I also deal with people at the bottom and find Dalrymple articulating my clinical observations more reliably than anyone else.

    His comment regarding the Victim status nails the matter. We live in a victim culture in which there is no value, obligation or purpose in considering personal responsibility for oneself. The corrosive extent of this worldview is hard to measure. The nationalising of the person and care has destroyed all personal grounds for charity and the de-personalising of the process of care-giving into a bureaucratic process leaves me obliged to pay the taxes for the lady described above with no, absolutely no possibility for me to interact with her in any other way that might encourage a maturity that does not seek out the Victim role.

    Our latest Prime Minister wants to talk the talk of encouraging public service but he demonstrates no insight into the culture likely to produce it, viz the protestant work ethic which has been steadily undermined and that with determination for a hundred years apart from a brief period of Margaret Thatcher.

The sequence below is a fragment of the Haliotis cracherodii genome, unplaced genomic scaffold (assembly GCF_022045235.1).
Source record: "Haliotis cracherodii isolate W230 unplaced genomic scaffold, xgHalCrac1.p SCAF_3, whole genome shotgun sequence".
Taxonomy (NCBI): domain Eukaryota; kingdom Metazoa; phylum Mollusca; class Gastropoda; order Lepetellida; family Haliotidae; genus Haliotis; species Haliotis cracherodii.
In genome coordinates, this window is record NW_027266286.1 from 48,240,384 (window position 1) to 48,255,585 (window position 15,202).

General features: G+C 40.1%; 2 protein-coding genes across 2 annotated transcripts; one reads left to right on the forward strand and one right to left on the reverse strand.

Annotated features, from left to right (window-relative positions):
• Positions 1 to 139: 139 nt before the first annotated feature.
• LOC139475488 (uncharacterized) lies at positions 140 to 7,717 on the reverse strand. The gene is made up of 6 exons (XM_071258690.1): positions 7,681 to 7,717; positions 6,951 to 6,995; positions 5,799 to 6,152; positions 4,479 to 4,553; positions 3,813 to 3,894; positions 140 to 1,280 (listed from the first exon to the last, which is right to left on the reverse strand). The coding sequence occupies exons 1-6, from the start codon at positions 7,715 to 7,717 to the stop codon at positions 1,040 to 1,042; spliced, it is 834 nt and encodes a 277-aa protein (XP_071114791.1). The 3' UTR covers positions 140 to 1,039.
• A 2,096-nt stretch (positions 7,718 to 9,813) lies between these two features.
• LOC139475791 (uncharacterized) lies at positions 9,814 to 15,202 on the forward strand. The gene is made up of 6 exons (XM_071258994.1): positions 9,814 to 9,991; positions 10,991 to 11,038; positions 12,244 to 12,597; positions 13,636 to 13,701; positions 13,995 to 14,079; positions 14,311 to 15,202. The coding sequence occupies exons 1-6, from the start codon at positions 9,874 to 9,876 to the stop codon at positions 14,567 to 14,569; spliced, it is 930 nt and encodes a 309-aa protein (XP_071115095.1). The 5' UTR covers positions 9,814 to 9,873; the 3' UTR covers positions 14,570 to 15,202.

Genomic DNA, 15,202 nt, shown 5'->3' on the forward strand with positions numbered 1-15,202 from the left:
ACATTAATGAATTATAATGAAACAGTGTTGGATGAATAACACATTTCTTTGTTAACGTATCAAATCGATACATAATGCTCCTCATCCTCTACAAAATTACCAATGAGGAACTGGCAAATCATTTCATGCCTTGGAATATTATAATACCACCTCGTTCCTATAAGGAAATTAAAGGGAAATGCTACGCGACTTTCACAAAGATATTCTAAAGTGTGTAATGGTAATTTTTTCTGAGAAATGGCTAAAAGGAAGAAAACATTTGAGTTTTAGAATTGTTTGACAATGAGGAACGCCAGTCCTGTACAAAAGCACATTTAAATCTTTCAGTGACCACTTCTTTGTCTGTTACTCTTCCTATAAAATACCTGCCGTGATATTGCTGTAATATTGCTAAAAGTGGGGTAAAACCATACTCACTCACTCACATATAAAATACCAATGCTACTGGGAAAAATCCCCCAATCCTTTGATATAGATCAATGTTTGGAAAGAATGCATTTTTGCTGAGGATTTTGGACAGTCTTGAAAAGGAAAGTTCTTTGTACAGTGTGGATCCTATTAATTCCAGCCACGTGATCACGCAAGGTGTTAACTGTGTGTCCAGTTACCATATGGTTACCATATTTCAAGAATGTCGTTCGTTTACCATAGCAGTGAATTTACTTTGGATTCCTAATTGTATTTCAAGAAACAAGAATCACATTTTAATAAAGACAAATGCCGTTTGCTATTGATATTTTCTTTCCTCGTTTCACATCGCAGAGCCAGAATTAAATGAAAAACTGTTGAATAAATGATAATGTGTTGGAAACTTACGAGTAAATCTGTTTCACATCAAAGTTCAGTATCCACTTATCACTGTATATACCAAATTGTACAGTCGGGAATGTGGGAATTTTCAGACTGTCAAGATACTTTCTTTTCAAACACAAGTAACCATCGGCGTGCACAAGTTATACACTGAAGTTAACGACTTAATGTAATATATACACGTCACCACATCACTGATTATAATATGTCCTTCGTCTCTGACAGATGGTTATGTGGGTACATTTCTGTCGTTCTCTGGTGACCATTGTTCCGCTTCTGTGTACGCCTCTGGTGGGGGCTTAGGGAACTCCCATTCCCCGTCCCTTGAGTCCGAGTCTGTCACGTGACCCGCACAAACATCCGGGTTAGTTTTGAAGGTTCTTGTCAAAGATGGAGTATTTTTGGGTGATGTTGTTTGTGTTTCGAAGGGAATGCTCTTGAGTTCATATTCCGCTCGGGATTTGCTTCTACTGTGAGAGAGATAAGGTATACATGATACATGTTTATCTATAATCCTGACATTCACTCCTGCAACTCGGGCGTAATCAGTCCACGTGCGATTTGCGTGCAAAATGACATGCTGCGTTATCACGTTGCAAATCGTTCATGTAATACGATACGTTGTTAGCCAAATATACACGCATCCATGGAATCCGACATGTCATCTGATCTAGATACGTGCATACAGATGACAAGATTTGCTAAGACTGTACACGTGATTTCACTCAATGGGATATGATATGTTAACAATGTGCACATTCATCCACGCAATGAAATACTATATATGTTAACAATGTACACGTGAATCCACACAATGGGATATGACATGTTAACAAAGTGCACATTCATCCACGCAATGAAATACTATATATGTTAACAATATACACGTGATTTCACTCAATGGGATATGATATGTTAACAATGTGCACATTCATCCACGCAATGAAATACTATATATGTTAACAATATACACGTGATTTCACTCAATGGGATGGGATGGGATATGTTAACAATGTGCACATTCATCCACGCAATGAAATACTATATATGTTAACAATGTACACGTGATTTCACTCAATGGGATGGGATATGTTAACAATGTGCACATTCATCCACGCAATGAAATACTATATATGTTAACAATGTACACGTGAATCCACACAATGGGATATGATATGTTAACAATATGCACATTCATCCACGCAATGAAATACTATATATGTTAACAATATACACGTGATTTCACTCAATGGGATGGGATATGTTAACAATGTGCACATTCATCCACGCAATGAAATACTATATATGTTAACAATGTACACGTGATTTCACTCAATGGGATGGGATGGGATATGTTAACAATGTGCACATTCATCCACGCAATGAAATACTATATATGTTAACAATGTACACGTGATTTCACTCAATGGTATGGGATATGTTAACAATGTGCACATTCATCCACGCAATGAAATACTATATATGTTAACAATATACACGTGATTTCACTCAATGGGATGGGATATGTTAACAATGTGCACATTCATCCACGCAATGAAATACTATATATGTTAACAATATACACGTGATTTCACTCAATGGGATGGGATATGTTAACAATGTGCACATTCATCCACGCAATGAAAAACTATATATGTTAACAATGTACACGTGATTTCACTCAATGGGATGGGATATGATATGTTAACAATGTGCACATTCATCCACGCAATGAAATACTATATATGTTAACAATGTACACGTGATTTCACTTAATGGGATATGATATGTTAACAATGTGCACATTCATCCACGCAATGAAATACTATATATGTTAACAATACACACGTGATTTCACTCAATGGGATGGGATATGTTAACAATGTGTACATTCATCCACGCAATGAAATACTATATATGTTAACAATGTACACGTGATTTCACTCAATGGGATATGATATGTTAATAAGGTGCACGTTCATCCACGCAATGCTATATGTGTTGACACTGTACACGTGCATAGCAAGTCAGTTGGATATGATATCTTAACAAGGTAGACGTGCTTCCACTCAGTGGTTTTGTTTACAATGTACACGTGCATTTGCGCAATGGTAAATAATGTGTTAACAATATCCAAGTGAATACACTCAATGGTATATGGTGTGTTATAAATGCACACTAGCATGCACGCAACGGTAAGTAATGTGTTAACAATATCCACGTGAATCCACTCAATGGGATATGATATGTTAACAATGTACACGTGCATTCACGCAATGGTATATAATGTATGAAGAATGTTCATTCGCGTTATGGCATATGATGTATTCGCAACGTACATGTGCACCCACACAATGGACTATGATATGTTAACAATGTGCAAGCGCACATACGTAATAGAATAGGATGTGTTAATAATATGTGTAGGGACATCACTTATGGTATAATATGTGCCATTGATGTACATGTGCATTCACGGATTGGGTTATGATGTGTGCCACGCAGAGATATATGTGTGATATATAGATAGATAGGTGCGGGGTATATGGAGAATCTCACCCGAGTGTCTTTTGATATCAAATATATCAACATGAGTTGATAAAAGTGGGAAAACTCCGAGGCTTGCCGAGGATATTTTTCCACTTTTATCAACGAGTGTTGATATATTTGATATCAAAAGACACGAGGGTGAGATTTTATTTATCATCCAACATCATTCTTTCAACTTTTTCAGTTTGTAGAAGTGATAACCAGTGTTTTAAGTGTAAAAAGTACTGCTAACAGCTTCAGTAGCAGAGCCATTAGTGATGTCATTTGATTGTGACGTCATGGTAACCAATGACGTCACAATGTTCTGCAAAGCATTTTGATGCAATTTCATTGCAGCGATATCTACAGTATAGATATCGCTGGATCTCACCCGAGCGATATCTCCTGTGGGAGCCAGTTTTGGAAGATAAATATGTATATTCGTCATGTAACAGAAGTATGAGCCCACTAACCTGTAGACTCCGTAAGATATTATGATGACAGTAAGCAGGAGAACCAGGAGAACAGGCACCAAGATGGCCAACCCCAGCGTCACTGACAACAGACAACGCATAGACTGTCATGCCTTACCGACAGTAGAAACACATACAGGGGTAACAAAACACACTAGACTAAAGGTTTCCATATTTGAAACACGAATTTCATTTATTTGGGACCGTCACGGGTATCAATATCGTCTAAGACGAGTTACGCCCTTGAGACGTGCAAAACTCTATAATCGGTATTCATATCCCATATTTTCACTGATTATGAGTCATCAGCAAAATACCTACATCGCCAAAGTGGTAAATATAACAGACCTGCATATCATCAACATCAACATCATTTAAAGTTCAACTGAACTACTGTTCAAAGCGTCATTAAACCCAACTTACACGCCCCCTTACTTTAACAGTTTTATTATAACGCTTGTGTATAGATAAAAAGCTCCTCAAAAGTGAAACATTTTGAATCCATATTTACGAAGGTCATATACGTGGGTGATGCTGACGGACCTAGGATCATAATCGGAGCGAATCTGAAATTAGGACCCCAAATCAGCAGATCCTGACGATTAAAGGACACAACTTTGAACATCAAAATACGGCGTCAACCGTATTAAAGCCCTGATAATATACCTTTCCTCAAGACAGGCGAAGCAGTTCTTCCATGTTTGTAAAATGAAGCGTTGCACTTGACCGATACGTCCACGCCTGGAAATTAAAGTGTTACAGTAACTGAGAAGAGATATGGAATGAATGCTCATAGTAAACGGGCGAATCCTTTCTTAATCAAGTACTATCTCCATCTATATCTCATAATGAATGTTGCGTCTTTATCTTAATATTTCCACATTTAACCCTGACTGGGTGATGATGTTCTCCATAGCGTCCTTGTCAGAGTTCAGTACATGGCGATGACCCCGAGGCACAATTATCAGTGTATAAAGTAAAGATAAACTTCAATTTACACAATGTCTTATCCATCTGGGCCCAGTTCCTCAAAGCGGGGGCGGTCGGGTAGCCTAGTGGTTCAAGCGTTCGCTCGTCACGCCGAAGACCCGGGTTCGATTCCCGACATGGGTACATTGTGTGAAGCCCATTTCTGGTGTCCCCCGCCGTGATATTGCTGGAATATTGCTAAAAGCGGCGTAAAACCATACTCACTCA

Is it now time for Evangelical Christians to consider how left wing political systems have been undermining their church, their culture and their nation but most of all their God required act of Charity toward the poor.

    Is it not also time to start translating the Hebrew word as rebellion instead of sin. It is too easy for Christians to hide behind sin, whereas I know when I am turning my back!

    L'Chaim! Ifan

  3. Ifan,

    I guess it depends which Hebre word your translating -the one that means sin or the one that means rebellion/transgression!